Miami, FL in 2019

Have you ever questioned why Florida is known as the Sunshine State?

This state is famous for its tropical climate, diverse wildlife, and plentiful world-class beaches and state parks.

Florida is warm and sunny most days.

This means that you can prepare for an outdoor event knowing that the weather is likely to be great.

On top of that, Florida is an excellent place for yachting, sailing, diving, swimming, or surfing.

In this state, you could find lots of unusual and exotic animal life.

To sum up, Florida has plenty of reasons why so many people are moving there.

But, do you know the actual cost of living in Florida?

Keep reading this post, and you can find out the top five expensive cities in this state.

The Cost of Living in Florida

First of all, we have to mention that, in Florida, there are no state taxes.

There are only federal taxes.

Florida is not the cheapest state to live in, but not the most expensive either.

A 2018 survey by the Council for Community & Economic Research (C2ER) ranked Florida as the 30th most affordable state in the US regarding the cost of living.

The cost of living varies considerably depending on which cities of Florida, from the super expensive to the very reasonable.

Housing / Renting

In some parts of Florida, you can purchase a new home for a relatively low price.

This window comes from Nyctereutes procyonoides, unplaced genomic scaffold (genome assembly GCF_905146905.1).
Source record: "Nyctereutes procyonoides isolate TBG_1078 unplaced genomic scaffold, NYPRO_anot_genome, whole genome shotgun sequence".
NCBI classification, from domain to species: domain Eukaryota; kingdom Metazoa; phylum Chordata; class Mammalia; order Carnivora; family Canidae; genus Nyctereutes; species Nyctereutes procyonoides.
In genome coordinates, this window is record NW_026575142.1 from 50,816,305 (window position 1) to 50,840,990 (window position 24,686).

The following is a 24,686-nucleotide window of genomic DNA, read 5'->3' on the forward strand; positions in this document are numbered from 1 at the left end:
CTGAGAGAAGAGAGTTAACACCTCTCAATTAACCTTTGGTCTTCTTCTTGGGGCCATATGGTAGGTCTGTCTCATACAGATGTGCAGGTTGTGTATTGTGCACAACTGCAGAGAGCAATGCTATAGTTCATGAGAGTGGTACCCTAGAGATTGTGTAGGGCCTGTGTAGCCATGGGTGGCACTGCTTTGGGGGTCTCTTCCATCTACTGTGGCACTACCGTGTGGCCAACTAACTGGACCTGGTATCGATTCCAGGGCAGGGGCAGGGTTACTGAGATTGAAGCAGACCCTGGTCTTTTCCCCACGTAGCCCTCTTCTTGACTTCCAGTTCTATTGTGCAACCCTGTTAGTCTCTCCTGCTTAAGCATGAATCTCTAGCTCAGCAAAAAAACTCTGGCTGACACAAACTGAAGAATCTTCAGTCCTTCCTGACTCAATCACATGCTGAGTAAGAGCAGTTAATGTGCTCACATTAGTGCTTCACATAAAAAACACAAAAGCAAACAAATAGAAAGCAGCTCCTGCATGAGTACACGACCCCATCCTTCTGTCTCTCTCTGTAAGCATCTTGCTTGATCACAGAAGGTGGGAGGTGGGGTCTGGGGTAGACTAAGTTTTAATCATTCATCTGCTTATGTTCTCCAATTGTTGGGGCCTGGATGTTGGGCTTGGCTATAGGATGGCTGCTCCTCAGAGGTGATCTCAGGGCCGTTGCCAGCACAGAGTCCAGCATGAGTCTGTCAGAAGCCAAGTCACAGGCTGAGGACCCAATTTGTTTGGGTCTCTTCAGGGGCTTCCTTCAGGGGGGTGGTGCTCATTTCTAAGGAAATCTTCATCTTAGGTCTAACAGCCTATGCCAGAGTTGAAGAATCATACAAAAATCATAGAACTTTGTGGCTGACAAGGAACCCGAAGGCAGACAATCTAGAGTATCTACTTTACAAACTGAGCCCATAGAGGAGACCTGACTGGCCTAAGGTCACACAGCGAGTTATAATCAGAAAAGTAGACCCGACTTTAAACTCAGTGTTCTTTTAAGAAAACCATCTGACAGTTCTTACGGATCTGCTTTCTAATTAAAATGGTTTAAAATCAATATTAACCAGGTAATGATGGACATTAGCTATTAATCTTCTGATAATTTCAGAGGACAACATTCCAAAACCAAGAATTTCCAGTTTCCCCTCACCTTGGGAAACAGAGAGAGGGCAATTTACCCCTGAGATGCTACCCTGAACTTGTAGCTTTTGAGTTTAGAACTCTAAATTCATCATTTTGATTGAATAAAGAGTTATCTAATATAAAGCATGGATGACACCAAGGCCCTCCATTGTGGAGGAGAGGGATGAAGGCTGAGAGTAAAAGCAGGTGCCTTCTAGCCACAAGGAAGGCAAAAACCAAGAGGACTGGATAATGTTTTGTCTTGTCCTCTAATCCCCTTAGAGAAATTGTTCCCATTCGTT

Housings costs are cheaper than in many parts of the country.

For instance, the average home costs $230,000.

If you are not looking to buy a home but rent instead, then you should know that in an expensive city such as Miami, the average apartment rental is around $1,915.

On the other hand, in Tampa or Jacksonville, the average apartment rent is $1,647.

In Orlando, the price for average apartment rental price is slightly higher, around $1,611.

Utility Costs

The price of utilities is on the expensive side in Florida.

According to the Energy Information Administration, Florida residents incur an average monthly electricity bill of around $126.44.

Electricity costs in Florida are 13% higher than the national average of $111.67.

But, have in mind that this is just an average.

Depending on the time of the year, you will see enormous change due to the outside temperature.

Transportation Costs

The average gas price is $3.31 in Florida, compared to the US national average of $3.38.

But, another circumstance to consider when it comes to transportation costs in Florida is car insurance.

When it comes to that, Florida is usually more expensive than other cities in the country.

For example, Florida drivers pay an average of $2,464 per year for full coverage and $1,201 per year for minimum coverage car insurance.

Healthcare Costs in Florida

In Florida, the average cost of healthcare is about 3% lower than the US national average.

But again, this can vary widely depending on where you live, as well as your health situation.

For example, the average cost of healthcare is 16% lower than the national average in Jacksonville and 11% higher in Vero Beach.

The Top Five Expensive Cities in This State